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Help!! Stubborn kid. I need ideas please...
Old 09-12-2017, 02:08 PM
 
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I have a supor stubborn student. I've never seen a kid like this. If he doesn't want to do something he just asks "why" over and over. I can usually avoid the power conflict but sometimes it's unavoidable. I try Love and Logic, I give him choices, I tell him what's coming up so he knows it's happening. He takes these stupid little requests and turns them into these huge productions.

Today I asked him to go to another teacher's class to finish a paper while we went over the answers. I told him ahead of time (after bathroom break I'm going to have you do this). Of course he asked why. I explained I didn't want him hearing the answers. "Why?" "Why?" I'm not doing this.

Any ideas? This is insane.


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Sounds...Annoying
Old 09-12-2017, 02:14 PM
 
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Sometimes when I get a kid like this, I just stop answering the questions. I would just point to the door and maybe say, "Go." Really, if it got even worse, I would tell him once and then ignore him until he complied. I have a tendency to want to answer, but I find that when I stop talking and ignore this type of thing, it does decline.

I have to admit that two years ago, I had this kid and it got a lot worse before it got better. He did try to wear me down. I really think he might have been completely ignored at home and just drove us all insane. Hold your ground and hopefully he will run out of steam. I would be nicer when he starts to improve, but until then ignore, ignore, ignore. Easier said than done.
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Old 09-12-2017, 02:26 PM
 
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I did that. He ignored me.
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Home life?
Old 09-12-2017, 02:31 PM
 
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What are the parents like? Would they back you up if the consequence was to send the class work home?

When I'm desperate, I reward the rest of the class for working hard so the culprit misses some fun.

I'll keep thinking...
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My son, the king of "Why?"
Old 09-12-2017, 02:33 PM
 
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My son was the king of "Why?". It got to the point of me screaming at him, sometimes not very nice things. Well, you can't do that at school, at least out loud. I finally bought a book "Assertive Discipline" by Leo (I think) Canter. It worked on my son. It got to the point when I started the "broken record" routine on him, he'd yell, "No! Not the stuff from the black book! I'll do what you want." He did. He was three or four at the time. He was a stubborn little kid.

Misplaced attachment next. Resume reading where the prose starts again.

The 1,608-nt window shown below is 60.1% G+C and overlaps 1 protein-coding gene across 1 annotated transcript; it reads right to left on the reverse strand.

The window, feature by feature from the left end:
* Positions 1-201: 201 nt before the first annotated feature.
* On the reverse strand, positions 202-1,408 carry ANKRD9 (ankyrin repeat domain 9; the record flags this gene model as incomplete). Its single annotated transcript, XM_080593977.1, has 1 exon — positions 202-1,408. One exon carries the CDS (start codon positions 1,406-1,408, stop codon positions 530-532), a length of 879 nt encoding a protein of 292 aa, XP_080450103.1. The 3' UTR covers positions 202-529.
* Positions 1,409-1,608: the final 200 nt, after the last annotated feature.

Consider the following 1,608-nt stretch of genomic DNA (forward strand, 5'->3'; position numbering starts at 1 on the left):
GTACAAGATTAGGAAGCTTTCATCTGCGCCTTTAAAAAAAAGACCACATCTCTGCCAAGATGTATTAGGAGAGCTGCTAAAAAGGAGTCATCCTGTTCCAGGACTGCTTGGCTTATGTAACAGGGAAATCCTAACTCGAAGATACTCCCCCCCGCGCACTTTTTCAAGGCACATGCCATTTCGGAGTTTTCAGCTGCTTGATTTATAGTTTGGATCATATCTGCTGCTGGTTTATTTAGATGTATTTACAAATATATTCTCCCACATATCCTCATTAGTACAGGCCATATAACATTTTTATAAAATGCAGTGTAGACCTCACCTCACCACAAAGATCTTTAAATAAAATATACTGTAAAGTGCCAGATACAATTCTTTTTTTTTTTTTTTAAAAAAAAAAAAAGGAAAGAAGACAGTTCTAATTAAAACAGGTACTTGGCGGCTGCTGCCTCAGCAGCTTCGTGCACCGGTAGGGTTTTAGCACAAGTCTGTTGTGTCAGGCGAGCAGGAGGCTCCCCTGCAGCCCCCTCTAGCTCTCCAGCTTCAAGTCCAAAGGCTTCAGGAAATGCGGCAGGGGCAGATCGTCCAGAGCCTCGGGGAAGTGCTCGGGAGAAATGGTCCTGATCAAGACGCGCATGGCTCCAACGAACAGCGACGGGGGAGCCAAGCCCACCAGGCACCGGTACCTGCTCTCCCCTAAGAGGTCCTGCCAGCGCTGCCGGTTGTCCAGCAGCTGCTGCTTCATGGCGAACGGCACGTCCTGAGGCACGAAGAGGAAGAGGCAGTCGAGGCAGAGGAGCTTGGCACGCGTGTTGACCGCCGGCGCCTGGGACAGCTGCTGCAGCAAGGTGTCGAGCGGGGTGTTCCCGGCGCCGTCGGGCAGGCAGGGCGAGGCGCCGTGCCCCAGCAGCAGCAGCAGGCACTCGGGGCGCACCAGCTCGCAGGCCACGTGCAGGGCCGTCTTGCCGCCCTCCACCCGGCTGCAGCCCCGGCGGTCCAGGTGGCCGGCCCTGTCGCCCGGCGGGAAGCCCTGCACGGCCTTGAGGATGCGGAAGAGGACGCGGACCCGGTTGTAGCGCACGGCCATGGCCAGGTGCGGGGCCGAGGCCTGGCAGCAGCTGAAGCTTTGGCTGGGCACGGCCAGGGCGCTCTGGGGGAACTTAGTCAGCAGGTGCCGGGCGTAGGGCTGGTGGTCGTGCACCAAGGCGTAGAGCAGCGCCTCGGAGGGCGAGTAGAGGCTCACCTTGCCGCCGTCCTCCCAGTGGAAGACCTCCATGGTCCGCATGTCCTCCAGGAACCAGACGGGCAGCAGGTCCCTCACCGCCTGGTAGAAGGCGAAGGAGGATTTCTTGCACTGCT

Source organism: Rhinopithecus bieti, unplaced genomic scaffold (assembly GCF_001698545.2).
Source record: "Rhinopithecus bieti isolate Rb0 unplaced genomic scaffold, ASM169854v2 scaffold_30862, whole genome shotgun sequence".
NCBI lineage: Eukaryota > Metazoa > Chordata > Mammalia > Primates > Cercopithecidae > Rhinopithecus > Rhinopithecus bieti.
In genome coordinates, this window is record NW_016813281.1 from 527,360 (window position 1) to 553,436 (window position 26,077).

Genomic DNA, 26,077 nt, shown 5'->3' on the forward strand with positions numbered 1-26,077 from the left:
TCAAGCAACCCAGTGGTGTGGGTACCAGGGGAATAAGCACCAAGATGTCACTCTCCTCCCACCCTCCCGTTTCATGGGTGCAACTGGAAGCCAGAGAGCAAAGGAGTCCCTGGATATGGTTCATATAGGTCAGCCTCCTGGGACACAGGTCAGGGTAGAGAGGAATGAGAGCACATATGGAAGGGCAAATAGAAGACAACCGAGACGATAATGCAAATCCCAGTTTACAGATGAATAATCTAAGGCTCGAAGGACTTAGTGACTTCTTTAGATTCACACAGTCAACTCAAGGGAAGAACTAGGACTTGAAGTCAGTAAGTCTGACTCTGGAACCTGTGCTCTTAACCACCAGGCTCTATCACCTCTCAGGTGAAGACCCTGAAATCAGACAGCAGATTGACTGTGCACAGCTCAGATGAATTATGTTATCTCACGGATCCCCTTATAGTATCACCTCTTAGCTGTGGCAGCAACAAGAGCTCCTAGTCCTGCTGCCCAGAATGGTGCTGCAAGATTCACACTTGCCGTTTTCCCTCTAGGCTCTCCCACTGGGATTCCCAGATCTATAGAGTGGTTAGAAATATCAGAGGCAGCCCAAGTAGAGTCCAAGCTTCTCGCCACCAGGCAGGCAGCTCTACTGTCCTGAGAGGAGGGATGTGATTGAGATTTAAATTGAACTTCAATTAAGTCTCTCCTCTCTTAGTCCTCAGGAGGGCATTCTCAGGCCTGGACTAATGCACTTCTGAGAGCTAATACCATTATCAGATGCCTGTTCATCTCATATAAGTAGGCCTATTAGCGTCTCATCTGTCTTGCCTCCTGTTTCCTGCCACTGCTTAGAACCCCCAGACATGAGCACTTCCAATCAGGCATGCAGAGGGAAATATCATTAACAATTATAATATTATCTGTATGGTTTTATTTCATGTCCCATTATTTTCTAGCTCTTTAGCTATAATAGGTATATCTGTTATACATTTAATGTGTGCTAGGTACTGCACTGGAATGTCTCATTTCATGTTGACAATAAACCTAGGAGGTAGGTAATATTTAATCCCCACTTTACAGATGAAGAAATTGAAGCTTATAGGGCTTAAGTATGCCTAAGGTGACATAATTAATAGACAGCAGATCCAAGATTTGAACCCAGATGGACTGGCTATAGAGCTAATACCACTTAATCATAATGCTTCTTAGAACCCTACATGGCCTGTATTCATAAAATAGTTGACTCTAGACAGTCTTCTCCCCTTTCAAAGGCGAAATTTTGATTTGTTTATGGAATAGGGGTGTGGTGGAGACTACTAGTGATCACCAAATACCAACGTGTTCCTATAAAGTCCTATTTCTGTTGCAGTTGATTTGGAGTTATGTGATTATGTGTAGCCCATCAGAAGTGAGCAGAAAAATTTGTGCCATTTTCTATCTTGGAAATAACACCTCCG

I would check out the book, though. It covers a lot of different issues and how to address them.
Kathy


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Old 09-12-2017, 03:07 PM
 
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Yeah, I screamed today. It got ugly. Aunt came to school Friday (first time in my 15 years a parent had to come to school). I'd really like to problem solve without having to call parent or admin or lose my cool.

I'll look for that book.
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Old 09-12-2017, 03:51 PM
 
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This sounds like a younger student.

When I was working with younger students, I did the same thing as you with the choices and letting them know ahead of time. By my co-teacher just answered their question when this came up, which was "Because I'm the teacher. My job is to teach you. You are a student, and your job is the learn. You learn by listening to me."

I don't know how old your student is though, so that line might not work. If it's an older student, it is possible they're asking "Why" because they don't understand the material. That happens to be my #1 reason why students are misbehaving. As a result, you can always give them some teacher's notes so that they can catch up.

I hate losing my head in school, so I hope you feel better.
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Stubborn kid
Old 09-12-2017, 03:59 PM